Sunday, February 27, 2011

Polys in Court - testimony of Prof Stephen Kent

From transcripts of January 19, 2011.

Stop Polygamy in Canada called Professor Stephen Alan Kent to the stand as an expert witness the sociology of religion including alternative religions, the sociology and history of fundamentalist Mormonism in North America, polygamy as practised in fundamental Mormon communities in North America including the harms caused by polygamy in those communities and qualitative research methodology.
Professor Kent is a professor of sociology at the University of Alberta in Edmonton, Alberta. He holds a BA in Sociology (University of Maryland), two Masters degrees in Sociology (McMaster University) and in History of Religion (American University in Washington) and a PhD in Religion and Western Society (McMaster University).  He teaches courses in comparative religion, qualitive research methodology, sociology of religion, religion and society, deviance and conformity, and religious sects (including material on Fundamental Mormon groups in North America.

Prof Kent identifies and restricts his report to the following fundamental Mormon groups in North America:

- FLDS under Warren Jeffs  estimated at about 10,000 members centered in Hildale, Utah and Colorado City,Arizona with a branch in British Columbia under Winston Blackmore and the split group in that community

- The Apostolic United Brethern ( the Allred group) with a community of 1500 in Pinesdale, Montana and some satellite groups around Salt Lake in Utah.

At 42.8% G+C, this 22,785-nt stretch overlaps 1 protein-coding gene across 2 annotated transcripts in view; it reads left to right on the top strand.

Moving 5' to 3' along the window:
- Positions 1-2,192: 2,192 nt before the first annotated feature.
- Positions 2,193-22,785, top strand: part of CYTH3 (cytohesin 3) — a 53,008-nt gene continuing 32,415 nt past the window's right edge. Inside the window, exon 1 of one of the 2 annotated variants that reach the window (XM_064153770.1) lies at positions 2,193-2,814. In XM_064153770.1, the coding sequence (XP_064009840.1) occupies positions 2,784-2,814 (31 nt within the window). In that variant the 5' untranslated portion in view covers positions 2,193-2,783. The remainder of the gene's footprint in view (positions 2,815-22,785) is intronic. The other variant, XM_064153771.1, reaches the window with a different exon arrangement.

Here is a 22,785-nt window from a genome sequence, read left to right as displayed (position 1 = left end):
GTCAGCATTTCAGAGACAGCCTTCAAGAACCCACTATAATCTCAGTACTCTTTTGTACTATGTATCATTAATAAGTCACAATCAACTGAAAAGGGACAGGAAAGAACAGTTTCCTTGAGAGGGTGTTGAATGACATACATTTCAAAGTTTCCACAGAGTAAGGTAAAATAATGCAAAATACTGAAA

-  The Kingston group (Kingston family members being the leadership) based in Salt Lake with membership of 1500 and some scattered all over the US northwest.

- True and Living Church (TLC) under Jim Harmston in Manti with 300-400 members.

- Centennial Park, Arizona - a break off of the Colorado City FLDS about 1500 members and a further split off from this group.

- Smaller groups: A splinter off group from the Allred group. Another group that lives in caves in Utah.
Alex Joseph's group which was active for a long time before his death.  Tom Green's small independent group which received a lot of media attention. And many other small quiet groups that we don't know much about.

Prof Kent's report discusses the following harms associated with polygamy:

1. Incest and Inbreeding - Prof Kent references books by Todd Compton, Fanny Stenhouse, Ann-Eliza Young which are historic discussions of the lives of Joseph Smith and Brigham Young published in the 1870's.  He also references scientific and social science Journal articles from 1915 regarding incest and mormonism, more current newspaper articles from the Salt Lake Tribune and a  book by Janet Bennion on the Allred's published in 2008. His conclusion was that in a number of groups there have been incestuous celestial marriages where the wives of one husband were also mother and daughter or sisters initially or marriages will be dissolved and the leaders will rearrange those marital partners such that people wind up married to close relatives ( cousins, a niece married to her uncle, step-daughters etc).

2. Genetic disorders and unmarked children's graves - Prof Kent reviewed accounts from former members, a book by Flora Jessop, Janet Bennion's book, materials from the Phoenix News Times, and some university medical library follow up with regards to genetic disorders cited in this literature review.